Pink Floyd’s ‘The Endless River’ Faces Mixed Reviews As It Breaks Records

While Pink Floyd’s The Endless River may have just unseated boy band One Direction’s Midnight Memories as the most pre-ordered album in Amazon’s history, their new album is far from receiving critical acclaim.

While the Guardian‘s Alexis Petridis takes his time to discuss the various influences that can be heard from different eras of Pink Floyd’s history, but is also very clear:

“You listen to something like Anisina and think: this is very nice, but would it have killed you to work it up into a song?”

The Endless River is an album compiled from outtakes from the studio sessions around Division Bell, which was the band’s second album after the departure of Roger Waters. Most reviewers, therefore, agree that it’s not surprising that the album sounds like something listeners may have heard before — in one way or another, they probably have. Astute listeners will catch musical references to Animals, Dark Side of the Moon, Wish You Were Here, and even Summer ’68 on Atom Mother. What varies is the reaction to the similarities. After all, most fans of Pink Floyd assumed that the story of the band ended in 2005 with an incredibly awkward group hug in Hyde Park.

The Daily Mail‘s Adrian Thrills was more positive overall about the album.

“There are meandering passages, atmospheric solos and — in the tradition of all good prog-rock bands — an overlong drum solo and a gong… But with the group’s old fire long extinguished, this is chill-out music for adults.”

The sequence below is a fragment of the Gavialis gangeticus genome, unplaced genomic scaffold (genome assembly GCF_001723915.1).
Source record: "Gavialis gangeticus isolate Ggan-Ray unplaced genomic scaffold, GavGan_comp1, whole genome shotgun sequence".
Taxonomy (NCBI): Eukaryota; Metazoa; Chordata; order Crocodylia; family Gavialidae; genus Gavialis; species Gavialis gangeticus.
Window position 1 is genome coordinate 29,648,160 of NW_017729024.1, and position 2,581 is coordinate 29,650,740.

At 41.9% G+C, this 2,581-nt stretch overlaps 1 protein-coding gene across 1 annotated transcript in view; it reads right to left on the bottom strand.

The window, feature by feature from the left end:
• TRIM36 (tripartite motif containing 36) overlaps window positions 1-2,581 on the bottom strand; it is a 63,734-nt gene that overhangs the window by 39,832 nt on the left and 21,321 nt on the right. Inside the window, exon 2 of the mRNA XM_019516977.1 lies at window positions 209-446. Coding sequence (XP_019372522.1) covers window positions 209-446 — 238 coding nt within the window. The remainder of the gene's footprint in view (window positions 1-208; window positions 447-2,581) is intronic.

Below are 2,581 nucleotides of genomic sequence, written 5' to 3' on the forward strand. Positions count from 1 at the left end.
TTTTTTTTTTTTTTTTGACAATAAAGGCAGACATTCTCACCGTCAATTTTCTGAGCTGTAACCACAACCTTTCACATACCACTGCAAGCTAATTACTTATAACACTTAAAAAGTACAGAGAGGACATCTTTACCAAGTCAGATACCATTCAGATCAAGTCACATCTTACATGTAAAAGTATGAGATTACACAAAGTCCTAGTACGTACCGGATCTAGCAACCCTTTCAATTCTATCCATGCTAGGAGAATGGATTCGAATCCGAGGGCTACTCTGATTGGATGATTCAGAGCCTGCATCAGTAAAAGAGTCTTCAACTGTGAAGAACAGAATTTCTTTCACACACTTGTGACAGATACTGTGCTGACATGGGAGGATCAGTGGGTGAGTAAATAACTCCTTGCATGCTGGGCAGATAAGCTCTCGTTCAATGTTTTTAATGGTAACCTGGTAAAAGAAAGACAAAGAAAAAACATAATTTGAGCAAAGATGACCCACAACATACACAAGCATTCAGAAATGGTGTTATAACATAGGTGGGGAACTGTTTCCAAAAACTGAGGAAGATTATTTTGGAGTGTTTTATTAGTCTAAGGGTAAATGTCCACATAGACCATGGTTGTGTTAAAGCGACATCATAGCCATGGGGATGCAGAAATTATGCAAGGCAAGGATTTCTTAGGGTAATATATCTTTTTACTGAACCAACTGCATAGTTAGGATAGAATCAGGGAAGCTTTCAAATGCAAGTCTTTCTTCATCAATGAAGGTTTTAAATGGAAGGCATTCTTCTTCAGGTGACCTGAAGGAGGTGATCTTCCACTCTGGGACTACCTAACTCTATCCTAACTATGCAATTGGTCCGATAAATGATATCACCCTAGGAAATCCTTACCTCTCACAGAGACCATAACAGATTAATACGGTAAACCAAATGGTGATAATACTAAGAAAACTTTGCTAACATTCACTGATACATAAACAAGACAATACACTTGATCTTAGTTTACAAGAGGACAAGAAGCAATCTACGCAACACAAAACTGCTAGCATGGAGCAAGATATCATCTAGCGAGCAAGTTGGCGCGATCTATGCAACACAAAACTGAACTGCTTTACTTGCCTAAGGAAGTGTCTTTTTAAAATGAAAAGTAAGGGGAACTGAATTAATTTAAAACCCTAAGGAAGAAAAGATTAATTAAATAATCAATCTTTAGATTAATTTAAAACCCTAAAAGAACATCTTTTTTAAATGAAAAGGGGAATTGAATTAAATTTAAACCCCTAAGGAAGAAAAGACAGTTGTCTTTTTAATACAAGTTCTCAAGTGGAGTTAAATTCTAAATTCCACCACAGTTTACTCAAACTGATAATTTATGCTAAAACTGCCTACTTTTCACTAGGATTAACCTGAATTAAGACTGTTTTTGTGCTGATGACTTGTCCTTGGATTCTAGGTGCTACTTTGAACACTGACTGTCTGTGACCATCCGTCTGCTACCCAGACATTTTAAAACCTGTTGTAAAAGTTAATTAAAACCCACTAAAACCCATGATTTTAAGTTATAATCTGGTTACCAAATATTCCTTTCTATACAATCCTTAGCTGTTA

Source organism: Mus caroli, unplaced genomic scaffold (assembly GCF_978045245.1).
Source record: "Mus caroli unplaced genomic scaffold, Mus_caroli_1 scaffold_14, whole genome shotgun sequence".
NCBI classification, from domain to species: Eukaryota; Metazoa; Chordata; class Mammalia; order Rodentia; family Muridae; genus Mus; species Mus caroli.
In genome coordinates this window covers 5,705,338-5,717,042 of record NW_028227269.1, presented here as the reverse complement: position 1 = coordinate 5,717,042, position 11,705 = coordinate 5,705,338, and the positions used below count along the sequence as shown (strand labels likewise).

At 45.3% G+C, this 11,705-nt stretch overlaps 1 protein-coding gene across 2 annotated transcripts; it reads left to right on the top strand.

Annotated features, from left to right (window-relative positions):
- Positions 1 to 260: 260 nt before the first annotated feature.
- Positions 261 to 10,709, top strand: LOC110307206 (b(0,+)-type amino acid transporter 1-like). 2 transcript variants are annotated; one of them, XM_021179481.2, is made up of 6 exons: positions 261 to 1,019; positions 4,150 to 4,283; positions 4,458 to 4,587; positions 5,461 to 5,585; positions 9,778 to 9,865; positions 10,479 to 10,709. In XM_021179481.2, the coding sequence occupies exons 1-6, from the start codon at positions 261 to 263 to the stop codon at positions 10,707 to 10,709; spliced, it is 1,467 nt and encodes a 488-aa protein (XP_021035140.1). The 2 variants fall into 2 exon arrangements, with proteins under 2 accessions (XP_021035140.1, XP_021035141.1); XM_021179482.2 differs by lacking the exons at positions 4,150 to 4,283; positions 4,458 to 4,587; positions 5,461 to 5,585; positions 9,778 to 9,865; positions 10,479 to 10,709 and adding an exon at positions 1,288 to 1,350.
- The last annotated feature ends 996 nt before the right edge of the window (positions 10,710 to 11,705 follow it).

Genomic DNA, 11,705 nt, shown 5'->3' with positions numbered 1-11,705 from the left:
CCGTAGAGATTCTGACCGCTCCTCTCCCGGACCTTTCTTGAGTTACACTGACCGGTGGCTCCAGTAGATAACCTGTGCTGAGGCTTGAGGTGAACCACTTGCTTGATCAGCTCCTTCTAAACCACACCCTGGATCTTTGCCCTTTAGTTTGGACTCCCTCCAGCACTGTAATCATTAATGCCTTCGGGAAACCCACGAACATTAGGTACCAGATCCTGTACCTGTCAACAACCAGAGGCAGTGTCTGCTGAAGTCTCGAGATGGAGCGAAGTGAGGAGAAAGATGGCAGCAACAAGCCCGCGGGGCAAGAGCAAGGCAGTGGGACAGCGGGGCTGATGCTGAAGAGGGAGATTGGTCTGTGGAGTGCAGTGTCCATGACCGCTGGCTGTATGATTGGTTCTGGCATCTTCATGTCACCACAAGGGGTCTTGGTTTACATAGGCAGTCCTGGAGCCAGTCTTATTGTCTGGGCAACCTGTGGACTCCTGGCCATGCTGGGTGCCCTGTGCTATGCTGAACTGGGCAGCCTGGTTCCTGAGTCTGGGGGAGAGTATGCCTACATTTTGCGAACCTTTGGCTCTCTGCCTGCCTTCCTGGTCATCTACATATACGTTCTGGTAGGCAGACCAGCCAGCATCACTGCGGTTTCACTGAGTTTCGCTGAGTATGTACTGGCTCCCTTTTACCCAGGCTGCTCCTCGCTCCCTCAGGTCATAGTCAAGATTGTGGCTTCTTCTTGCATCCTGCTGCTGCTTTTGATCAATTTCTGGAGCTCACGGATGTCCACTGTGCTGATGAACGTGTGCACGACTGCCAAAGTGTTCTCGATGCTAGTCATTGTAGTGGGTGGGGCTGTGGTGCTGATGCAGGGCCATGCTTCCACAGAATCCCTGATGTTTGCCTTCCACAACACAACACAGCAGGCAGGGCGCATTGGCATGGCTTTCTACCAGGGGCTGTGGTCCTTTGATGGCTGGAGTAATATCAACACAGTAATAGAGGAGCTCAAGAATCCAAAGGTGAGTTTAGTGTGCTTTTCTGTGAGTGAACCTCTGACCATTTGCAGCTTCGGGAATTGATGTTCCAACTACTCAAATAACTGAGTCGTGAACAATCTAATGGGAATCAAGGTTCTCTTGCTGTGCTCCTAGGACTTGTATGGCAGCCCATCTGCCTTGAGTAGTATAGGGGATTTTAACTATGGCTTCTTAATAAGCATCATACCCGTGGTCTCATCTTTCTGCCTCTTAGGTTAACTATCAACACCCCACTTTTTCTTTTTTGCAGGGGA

And Michael Gallucci at Ultimate Classic Rock was on point, as well.

“If it sounds like a collection of old outtakes at times, that’s the point. And if it has more in common with the band’s post-Syd Barrett, pre-superstardom records than the mid-’70s epics that turned on millions of headphones-wielding fans, that’s sorta the point, too.”

The album does feature the keyboard work of Richard Wright, who died of cancer in 2008. All of the tracks on the album but the last are instrumentals. Many reviewers are calling it a footnote to the band’s storied history, but not always with the implied derision that the comment would usually entail. After all, with only two of the band’s original members left, David Gilmore and Nick Mason, one has to question at what point it becomes nonsensical to hit the studio and make new music while still calling it the work of Pink Floyd.

Andy Gill at the Independent may do the best job at summing up the feelings on this new release from a band like Pink Floyd.

“Ah, now I remember why punk had to happen.”